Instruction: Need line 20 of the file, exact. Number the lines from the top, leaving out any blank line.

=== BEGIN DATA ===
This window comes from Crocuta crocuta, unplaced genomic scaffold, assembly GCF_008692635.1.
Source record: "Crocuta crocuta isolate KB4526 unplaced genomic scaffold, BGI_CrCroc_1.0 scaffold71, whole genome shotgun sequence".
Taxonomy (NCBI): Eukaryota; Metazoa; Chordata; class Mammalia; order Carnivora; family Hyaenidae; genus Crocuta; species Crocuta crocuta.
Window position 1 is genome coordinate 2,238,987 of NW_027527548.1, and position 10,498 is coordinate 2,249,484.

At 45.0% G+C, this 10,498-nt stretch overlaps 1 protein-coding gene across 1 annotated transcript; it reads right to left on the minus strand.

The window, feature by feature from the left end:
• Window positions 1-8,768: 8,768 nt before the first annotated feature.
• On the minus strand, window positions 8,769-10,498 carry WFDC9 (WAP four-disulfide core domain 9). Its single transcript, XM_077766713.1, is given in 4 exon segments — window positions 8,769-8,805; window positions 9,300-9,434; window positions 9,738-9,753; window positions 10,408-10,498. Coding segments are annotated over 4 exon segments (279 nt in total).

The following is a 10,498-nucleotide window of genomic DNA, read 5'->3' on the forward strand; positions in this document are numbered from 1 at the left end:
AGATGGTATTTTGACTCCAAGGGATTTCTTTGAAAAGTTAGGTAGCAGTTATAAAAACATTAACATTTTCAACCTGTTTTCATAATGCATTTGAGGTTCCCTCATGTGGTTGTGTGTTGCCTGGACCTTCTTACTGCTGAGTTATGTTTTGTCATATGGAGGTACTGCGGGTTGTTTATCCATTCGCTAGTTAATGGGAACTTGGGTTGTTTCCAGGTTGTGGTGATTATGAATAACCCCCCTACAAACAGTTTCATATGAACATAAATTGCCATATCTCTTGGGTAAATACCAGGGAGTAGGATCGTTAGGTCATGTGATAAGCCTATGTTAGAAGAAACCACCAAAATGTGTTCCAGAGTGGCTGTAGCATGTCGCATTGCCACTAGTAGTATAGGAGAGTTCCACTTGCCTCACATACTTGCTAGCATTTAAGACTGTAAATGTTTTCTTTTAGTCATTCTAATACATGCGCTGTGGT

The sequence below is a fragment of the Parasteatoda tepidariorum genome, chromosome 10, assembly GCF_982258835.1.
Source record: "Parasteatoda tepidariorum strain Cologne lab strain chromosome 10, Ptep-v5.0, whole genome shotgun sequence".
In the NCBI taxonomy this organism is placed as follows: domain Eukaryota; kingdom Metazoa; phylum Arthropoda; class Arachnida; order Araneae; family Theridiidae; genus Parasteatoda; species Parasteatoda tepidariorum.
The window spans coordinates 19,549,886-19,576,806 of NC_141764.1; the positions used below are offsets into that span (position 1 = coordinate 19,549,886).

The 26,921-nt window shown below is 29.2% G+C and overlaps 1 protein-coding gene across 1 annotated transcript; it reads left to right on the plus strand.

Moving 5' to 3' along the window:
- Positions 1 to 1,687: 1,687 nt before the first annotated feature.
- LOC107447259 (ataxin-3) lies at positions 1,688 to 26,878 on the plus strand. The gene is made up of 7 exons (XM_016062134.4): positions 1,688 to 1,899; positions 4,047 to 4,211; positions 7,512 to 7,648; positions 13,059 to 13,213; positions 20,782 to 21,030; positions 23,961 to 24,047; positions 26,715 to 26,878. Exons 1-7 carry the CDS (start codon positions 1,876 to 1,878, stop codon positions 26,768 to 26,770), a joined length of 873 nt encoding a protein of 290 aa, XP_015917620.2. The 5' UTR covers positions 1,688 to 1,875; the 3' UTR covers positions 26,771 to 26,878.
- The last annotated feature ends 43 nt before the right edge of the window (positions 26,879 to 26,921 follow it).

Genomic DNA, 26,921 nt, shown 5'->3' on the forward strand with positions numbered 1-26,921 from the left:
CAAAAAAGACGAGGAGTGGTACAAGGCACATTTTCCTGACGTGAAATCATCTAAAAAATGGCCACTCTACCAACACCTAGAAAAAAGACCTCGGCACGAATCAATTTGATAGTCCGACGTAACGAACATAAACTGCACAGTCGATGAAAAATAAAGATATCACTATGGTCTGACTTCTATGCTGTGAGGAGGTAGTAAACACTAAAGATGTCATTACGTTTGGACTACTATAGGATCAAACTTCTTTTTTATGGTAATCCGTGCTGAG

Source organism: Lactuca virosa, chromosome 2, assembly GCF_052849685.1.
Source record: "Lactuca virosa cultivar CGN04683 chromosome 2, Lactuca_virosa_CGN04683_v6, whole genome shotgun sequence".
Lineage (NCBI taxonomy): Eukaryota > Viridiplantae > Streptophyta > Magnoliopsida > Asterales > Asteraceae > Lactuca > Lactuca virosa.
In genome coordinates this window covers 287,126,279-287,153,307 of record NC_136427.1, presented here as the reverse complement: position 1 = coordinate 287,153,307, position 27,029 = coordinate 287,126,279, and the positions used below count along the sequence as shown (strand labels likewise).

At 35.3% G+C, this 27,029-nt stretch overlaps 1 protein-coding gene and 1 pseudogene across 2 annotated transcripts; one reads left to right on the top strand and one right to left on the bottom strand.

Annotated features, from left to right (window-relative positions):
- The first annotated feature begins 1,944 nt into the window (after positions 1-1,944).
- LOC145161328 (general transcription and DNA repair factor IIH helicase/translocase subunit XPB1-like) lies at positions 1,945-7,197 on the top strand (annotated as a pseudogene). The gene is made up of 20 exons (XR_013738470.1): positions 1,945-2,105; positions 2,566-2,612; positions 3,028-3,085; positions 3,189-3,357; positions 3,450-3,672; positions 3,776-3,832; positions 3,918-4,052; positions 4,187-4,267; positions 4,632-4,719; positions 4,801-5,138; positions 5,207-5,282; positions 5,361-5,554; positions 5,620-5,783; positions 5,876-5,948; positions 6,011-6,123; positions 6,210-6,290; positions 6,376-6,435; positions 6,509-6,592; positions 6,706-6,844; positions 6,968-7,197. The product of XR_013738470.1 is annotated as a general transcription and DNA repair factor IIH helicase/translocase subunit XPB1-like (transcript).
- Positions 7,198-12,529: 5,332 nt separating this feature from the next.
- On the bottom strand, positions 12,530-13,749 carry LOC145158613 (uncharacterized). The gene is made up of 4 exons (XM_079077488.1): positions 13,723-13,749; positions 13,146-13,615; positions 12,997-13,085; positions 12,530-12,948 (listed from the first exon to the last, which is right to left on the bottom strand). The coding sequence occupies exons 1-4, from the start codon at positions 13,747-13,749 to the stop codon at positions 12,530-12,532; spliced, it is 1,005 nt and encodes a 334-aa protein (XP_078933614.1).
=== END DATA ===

Genomic DNA, 26,921 nt, shown 5'->3' on the forward strand with positions numbered 1-26,921 from the left: